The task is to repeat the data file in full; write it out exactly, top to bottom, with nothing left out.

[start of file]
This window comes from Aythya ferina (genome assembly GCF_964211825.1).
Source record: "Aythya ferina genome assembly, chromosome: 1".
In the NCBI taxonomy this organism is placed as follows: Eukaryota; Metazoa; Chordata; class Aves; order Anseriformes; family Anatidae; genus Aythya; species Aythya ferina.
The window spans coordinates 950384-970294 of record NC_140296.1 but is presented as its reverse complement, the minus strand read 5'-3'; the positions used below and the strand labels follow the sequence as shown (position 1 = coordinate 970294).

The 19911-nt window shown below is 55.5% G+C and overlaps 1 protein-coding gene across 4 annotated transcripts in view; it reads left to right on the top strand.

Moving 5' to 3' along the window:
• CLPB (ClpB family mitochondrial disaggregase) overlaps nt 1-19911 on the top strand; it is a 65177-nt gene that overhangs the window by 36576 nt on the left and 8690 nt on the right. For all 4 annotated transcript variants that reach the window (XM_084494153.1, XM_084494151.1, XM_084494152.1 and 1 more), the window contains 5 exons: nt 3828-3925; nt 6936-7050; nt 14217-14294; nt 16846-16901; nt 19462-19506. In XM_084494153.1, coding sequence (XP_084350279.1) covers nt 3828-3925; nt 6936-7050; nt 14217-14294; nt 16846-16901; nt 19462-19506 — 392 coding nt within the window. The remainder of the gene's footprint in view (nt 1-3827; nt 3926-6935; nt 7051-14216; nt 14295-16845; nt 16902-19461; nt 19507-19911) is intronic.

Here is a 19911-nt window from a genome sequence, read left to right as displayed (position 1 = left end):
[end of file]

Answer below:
This window comes from Aythya ferina (genome assembly GCF_964211825.1).
Source record: "Aythya ferina genome assembly, chromosome: 1".
In the NCBI taxonomy this organism is placed as follows: Eukaryota; Metazoa; Chordata; class Aves; order Anseriformes; family Anatidae; genus Aythya; species Aythya ferina.
The window spans coordinates 950384-970294 of record NC_140296.1 but is presented as its reverse complement, the minus strand read 5'-3'; the positions used below and the strand labels follow the sequence as shown (position 1 = coordinate 970294).

The 19911-nt window shown below is 55.5% G+C and overlaps 1 protein-coding gene across 4 annotated transcripts in view; it reads left to right on the top strand.

Moving 5' to 3' along the window:
• CLPB (ClpB family mitochondrial disaggregase) overlaps nt 1-19911 on the top strand; it is a 65177-nt gene that overhangs the window by 36576 nt on the left and 8690 nt on the right. For all 4 annotated transcript variants that reach the window (XM_084494153.1, XM_084494151.1, XM_084494152.1 and 1 more), the window contains 5 exons: nt 3828-3925; nt 6936-7050; nt 14217-14294; nt 16846-16901; nt 19462-19506. In XM_084494153.1, coding sequence (XP_084350279.1) covers nt 3828-3925; nt 6936-7050; nt 14217-14294; nt 16846-16901; nt 19462-19506 — 392 coding nt within the window. The remainder of the gene's footprint in view (nt 1-3827; nt 3926-6935; nt 7051-14216; nt 14295-16845; nt 16902-19461; nt 19507-19911) is intronic.

Here is a 19911-nt window from a genome sequence, read left to right as displayed (position 1 = left end):